Giardia lamblia: Genomic and molecular analyses of flippase
Giardia lamblia, is an intestinal protozoan parasite responsible as a major cause of water-borne intestinal infection in humans (giardiasis). It has been proposed earlier that Giardia has limited lipid synthesis ability and therefore relies on preformed lipid molecules from outside sources. It has also been proposed that lipids are taken up through passive and active transport, and giardial flippase play a significant role in this process. This study describes the identification and characterization of a putative homologue of flippase gene from Giardia. Flippase is an enzyme that functions as a trans-bilayer transport system facilitating the flip flop diffusion of phospholipids that are generated and or modified within the cell to the outer face of the lipid bilayer. Flippase can also actively transport aminophospholipids from the outer membrane to the inner monolayer Additionally, eukaryotic flippase has been implicated in the movement of synthesized membrane lipids among organelles. Beginning with the putative gene sequence from the Giardia genome, this study verifies the expression of the gene in trophozoites, expresses recombinant proteins for immunologic studies, and constructs a knockout flippase mutant to test for functional dependence of Giardia on this gene. I speculate that flippase plays a potentially vital role in phospholipid transport and provides potential for novel chemotherapeutic treatments against G. lamblia.^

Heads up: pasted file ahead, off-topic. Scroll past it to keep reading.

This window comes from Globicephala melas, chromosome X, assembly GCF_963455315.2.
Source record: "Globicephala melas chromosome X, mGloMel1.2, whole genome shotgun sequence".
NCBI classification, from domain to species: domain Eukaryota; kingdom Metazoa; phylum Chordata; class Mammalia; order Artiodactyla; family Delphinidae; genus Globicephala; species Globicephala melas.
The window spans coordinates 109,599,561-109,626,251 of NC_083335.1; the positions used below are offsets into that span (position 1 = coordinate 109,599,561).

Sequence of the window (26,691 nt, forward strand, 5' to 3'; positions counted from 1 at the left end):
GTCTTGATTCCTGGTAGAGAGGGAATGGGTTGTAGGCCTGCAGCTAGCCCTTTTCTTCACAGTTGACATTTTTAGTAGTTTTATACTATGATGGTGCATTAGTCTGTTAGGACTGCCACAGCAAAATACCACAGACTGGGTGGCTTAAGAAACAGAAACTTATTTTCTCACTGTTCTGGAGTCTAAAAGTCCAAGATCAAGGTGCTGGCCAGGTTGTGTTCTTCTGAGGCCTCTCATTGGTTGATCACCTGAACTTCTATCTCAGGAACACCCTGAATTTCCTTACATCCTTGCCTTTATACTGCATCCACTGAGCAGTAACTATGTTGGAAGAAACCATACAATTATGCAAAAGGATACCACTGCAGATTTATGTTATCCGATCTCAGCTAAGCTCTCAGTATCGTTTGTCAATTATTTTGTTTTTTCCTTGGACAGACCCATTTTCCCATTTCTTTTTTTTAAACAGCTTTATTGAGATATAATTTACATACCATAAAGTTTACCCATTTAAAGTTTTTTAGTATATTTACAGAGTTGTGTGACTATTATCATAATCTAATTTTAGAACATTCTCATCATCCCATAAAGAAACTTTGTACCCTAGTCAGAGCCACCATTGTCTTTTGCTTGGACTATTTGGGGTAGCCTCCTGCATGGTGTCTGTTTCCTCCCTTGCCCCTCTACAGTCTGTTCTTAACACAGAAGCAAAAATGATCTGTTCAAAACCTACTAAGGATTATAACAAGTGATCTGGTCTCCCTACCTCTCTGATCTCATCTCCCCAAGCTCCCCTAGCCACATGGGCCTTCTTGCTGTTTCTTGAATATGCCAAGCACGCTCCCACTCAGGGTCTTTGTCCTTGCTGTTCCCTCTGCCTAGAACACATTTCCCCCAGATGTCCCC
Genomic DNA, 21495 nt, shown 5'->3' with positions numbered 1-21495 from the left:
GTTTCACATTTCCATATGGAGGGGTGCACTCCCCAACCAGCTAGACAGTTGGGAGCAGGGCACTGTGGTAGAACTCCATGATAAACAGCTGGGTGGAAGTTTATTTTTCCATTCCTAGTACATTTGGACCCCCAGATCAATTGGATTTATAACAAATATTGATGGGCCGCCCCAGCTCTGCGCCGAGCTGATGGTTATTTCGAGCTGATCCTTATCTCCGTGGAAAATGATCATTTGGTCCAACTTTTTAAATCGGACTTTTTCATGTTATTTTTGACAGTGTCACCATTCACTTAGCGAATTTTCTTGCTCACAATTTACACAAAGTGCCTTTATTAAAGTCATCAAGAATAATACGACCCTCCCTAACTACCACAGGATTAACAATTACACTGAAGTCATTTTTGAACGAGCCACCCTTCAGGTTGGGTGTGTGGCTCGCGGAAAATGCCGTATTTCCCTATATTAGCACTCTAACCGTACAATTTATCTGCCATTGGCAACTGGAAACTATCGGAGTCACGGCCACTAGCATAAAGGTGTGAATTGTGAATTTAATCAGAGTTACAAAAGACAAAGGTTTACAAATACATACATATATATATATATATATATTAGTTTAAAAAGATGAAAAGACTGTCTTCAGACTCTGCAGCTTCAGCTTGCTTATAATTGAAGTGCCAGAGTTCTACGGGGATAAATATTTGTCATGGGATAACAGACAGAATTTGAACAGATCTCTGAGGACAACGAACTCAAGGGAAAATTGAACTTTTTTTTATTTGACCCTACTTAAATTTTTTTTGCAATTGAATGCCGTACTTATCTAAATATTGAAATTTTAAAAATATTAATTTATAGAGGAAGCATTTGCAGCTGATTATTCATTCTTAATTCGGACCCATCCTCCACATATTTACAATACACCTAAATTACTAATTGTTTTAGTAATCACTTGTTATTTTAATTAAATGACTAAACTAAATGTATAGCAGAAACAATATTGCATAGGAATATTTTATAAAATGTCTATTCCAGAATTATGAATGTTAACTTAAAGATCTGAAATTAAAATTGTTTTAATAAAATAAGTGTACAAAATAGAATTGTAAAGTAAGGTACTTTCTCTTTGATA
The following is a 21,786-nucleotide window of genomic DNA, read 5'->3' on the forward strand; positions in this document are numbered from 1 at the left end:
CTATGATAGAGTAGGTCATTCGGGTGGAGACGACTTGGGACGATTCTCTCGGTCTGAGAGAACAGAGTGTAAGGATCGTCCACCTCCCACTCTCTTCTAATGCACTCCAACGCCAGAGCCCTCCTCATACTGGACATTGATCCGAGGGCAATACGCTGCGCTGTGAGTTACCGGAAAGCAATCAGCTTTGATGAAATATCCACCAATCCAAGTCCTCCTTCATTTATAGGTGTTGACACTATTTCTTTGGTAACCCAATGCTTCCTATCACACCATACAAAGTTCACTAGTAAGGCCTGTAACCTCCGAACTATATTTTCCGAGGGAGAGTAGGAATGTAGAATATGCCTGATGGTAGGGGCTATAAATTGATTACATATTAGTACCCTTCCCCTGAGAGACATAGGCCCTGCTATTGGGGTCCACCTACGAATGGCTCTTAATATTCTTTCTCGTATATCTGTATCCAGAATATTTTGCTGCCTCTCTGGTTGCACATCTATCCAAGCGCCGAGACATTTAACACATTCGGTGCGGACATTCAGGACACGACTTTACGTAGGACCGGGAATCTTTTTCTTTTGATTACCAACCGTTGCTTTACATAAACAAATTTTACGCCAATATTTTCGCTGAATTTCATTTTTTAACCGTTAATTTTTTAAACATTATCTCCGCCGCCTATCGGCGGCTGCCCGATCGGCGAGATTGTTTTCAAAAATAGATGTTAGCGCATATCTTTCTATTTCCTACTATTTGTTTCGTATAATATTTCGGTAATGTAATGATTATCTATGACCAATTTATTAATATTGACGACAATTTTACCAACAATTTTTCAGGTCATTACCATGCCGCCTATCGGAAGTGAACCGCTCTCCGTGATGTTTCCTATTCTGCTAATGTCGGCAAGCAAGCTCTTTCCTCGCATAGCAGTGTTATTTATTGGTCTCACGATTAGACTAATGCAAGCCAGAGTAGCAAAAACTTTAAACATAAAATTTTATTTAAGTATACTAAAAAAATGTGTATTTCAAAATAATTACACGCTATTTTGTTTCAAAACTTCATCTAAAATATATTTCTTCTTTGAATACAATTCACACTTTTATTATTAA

Biology, Molecular|Biology, Microbiology|Biology, Parasitology
Villazana-Kretzer, Diana L, "Giardia lamblia: Genomic and molecular analyses of flippase" (2008). ETD Collection for University of Texas, El Paso. AAI1461170.